From education to employment

Student attraction: building a successful campaign

John Wilford, Managing Director, Rave Communications

The pace of change is rapid; youth audiences are being exposed to a dynamic landscape of brands, visual images, technology and media. Colleges can no longer rely in the media plan that is the same as the plan used five years ago with a bit of Facebook advertising thrown for good measure.

Colleges need to build their campaigns from the bottom up, soundly based on audience insight. Too many media plans and creative executions are created for adults, then dumbed down for youth audiences. There is an old Spanish proverb: “To be a bullfighter, you must first learn to be a bull”. This doesn’t mean you have to act and behave like a 15 year old, but you (or your marketing agency) have to fully understand the attitudes of future students. Only by understanding attitudes can we ever hope to change perception and behaviour – which is the ultimate objective of any marketing campaign.

The elements that need most thought in planning a campaign are creative, media and budget.

More than just pretty pictures

So many campaigns are created to please or appease decision makers within colleges. Few marketing departments rigorously test different creative options with prospective students. Some college marketers lean on the feedback from existing students, which is better than no testing, but existing student perceptions are tainted by the real brand experience. If a college is spending more that £50,000 on student attraction, then it’s worth investing in some pre-campaign testing with 15 year olds in feeder schools.

As consumers, when we buy products or services, we like to think that our decision is logical and rational, yet actually the final decision is emotional. The brands which youth audiences are exposed to have sophisticated emotional positioning. Just think of Apple, Nike and Facebook. They all cause us to have an emotional reaction. So when you look at the creative options presented by your agency for this year’s summer campaign, do you have an emotional response?

Go where people look

Media selection is tricky as we are trying to appeal to multiple audiences. Year elevens are the primary audience, but parents play an important influencing role in many households. As a rule of thumb, dedicate 75% of your budget to youth audiences and the balances to parents; however there will be some duplication with media such as outdoor.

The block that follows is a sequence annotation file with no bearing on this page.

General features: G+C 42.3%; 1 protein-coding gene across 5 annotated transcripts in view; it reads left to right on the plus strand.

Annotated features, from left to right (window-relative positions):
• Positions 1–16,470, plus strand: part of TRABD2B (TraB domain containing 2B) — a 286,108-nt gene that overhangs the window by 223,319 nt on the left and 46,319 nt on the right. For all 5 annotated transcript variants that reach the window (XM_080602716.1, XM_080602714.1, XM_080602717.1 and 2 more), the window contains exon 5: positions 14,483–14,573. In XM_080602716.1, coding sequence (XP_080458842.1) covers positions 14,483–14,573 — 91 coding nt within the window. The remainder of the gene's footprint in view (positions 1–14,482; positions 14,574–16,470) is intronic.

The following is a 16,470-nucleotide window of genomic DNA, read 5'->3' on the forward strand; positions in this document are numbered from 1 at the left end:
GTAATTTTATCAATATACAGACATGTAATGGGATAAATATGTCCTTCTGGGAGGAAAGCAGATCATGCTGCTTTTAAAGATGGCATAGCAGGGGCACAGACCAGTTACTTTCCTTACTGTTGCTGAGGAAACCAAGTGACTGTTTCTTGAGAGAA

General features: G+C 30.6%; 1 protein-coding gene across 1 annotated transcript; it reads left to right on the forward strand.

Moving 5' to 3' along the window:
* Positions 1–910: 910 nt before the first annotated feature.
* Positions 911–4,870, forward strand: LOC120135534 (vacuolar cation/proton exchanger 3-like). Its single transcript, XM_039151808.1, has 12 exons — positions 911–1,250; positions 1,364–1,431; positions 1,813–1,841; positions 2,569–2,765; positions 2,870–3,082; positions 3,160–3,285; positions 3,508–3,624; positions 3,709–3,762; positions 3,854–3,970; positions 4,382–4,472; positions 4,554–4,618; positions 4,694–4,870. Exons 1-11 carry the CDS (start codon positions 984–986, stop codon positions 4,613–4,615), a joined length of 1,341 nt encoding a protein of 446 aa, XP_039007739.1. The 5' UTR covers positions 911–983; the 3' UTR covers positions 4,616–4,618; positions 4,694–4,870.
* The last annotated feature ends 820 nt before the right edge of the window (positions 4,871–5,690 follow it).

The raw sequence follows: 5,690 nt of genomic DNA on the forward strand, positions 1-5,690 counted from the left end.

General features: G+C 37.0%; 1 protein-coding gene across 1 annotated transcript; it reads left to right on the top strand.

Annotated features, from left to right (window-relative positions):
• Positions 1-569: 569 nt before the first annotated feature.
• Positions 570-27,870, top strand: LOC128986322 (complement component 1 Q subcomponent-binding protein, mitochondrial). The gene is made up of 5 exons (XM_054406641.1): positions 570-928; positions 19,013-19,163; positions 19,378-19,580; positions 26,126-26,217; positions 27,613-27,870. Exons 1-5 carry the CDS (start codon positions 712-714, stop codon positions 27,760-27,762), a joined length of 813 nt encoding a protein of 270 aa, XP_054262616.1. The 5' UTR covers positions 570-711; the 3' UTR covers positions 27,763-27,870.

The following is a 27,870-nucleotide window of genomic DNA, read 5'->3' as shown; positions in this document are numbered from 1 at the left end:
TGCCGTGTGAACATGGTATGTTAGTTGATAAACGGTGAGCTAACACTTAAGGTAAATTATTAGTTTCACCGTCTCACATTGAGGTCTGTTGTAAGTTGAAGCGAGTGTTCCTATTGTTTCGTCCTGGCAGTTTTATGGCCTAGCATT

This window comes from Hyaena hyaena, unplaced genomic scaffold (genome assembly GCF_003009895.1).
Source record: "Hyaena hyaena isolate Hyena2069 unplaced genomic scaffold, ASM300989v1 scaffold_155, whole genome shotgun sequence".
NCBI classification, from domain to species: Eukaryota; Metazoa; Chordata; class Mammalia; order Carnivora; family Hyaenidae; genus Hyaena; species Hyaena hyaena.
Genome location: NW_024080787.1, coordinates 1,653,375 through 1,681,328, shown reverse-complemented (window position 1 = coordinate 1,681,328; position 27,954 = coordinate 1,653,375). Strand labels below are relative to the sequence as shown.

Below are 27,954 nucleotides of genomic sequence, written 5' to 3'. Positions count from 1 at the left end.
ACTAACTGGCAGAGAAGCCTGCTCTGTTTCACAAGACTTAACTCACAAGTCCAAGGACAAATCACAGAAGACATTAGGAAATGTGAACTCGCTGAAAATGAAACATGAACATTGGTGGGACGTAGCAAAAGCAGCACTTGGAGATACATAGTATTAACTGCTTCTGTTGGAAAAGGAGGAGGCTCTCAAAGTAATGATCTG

Start your planning by placing digital marketing at the heart of your campaign – too often, digital is just an add-on. It is cost effective and more measurable than conventional media routes. It enables colleges to hit the target audience right between the eyes with little or no wastage. Digital advertising gives you’re the ability to target prospective students based on age, geography, gender and even behaviour.

Media works best when campaigns are multi-media. Media should be in-home and on the street.

Timing is also an issue for colleges. Many colleges are looking for a summer campaign that will last from May to September. The problem is that budget will be spread too thin. Shorter, heavyweight campaigns are much more effective than longer, lower intensity campaigns. If budget allows, look at two peaks of activity in May and August.

Compelling Economics

Direct marketers dream of an average order value in thousands of pounds. A high income per student means that in theory marketing spend per student can also be high. How much would you pay for an additional 100 students? £10,000 or £100,000?

But if course we live in the real world, budgets are not bottomless. The amount you assign to your main student attraction campaign is one of the biggest strategic decisions a college should make. One of the main fac tors to look at is the intensity of competitive rivalry. If competitor colleges are high spending, you need to match them, otherwise you will lose share of voice. Also, talk to non-competitive colleges of a similar size to determine whether spend is reasonable.

It is essential to measure the performance of your campaign to identify the media that works. Using different phone numbers on media and dynamic phone numbers on the web makes measurement much easier.

John Wilford is founder and managing director of Rave Communications, a specialist marketing agency providing strategic advice, creativity, media planning and campaign execution to many FE colleges and sixth form colleges including Barnfield, Stratford-upon-Avon College and Cadbury College

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